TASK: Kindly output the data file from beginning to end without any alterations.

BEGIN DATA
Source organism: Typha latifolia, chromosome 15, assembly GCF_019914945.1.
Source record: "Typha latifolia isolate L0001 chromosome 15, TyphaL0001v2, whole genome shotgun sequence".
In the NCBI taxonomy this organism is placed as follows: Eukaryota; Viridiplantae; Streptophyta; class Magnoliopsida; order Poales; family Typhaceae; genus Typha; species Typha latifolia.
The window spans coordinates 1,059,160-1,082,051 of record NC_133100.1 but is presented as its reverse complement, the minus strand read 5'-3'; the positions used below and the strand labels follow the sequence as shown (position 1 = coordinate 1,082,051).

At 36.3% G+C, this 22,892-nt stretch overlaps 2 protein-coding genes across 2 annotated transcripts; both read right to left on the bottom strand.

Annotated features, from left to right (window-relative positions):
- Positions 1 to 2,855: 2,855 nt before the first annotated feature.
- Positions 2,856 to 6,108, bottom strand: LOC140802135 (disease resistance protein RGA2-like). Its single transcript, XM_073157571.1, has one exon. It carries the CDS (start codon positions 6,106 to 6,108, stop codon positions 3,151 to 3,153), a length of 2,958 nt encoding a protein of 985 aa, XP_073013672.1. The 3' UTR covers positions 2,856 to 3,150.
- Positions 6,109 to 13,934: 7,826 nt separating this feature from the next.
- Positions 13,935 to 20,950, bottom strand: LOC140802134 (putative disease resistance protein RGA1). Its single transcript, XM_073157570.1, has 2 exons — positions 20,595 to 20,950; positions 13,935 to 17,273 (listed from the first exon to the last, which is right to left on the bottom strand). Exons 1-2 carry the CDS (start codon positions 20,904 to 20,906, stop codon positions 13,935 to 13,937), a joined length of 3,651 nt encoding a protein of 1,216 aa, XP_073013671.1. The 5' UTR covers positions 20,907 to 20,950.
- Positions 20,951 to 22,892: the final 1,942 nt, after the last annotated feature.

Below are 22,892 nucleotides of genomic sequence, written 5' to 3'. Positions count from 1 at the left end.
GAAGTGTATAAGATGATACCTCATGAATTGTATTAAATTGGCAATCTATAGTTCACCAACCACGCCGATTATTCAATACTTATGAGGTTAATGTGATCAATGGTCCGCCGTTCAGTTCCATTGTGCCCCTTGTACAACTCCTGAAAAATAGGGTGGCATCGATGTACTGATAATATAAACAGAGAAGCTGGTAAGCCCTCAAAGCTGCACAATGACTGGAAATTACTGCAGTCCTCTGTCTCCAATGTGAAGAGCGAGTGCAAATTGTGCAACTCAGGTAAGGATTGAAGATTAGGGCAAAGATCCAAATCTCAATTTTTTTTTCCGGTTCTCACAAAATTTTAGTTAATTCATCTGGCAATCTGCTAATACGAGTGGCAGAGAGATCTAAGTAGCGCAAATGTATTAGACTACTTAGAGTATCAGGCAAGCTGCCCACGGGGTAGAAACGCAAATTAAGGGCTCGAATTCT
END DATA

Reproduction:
Source organism: Typha latifolia, chromosome 15, assembly GCF_019914945.1.
Source record: "Typha latifolia isolate L0001 chromosome 15, TyphaL0001v2, whole genome shotgun sequence".
In the NCBI taxonomy this organism is placed as follows: Eukaryota; Viridiplantae; Streptophyta; class Magnoliopsida; order Poales; family Typhaceae; genus Typha; species Typha latifolia.
The window spans coordinates 1,059,160-1,082,051 of record NC_133100.1 but is presented as its reverse complement, the minus strand read 5'-3'; the positions used below and the strand labels follow the sequence as shown (position 1 = coordinate 1,082,051).

At 36.3% G+C, this 22,892-nt stretch overlaps 2 protein-coding genes across 2 annotated transcripts; both read right to left on the bottom strand.

Annotated features, from left to right (window-relative positions):
- Positions 1 to 2,855: 2,855 nt before the first annotated feature.
- Positions 2,856 to 6,108, bottom strand: LOC140802135 (disease resistance protein RGA2-like). Its single transcript, XM_073157571.1, has one exon. It carries the CDS (start codon positions 6,106 to 6,108, stop codon positions 3,151 to 3,153), a length of 2,958 nt encoding a protein of 985 aa, XP_073013672.1. The 3' UTR covers positions 2,856 to 3,150.
- Positions 6,109 to 13,934: 7,826 nt separating this feature from the next.
- Positions 13,935 to 20,950, bottom strand: LOC140802134 (putative disease resistance protein RGA1). Its single transcript, XM_073157570.1, has 2 exons — positions 20,595 to 20,950; positions 13,935 to 17,273 (listed from the first exon to the last, which is right to left on the bottom strand). Exons 1-2 carry the CDS (start codon positions 20,904 to 20,906, stop codon positions 13,935 to 13,937), a joined length of 3,651 nt encoding a protein of 1,216 aa, XP_073013671.1. The 5' UTR covers positions 20,907 to 20,950.
- Positions 20,951 to 22,892: the final 1,942 nt, after the last annotated feature.

Below are 22,892 nucleotides of genomic sequence, written 5' to 3'. Positions count from 1 at the left end.
GAAGTGTATAAGATGATACCTCATGAATTGTATTAAATTGGCAATCTATAGTTCACCAACCACGCCGATTATTCAATACTTATGAGGTTAATGTGATCAATGGTCCGCCGTTCAGTTCCATTGTGCCCCTTGTACAACTCCTGAAAAATAGGGTGGCATCGATGTACTGATAATATAAACAGAGAAGCTGGTAAGCCCTCAAAGCTGCACAATGACTGGAAATTACTGCAGTCCTCTGTCTCCAATGTGAAGAGCGAGTGCAAATTGTGCAACTCAGGTAAGGATTGAAGATTAGGGCAAAGATCCAAATCTCAATTTTTTTTTCCGGTTCTCACAAAATTTTAGTTAATTCATCTGGCAATCTGCTAATACGAGTGGCAGAGAGATCTAAGTAGCGCAAATGTATTAGACTACTTAGAGTATCAGGCAAGCTGCCCACGGGGTAGAAACGCAAATTAAGGGCTCGAATTCT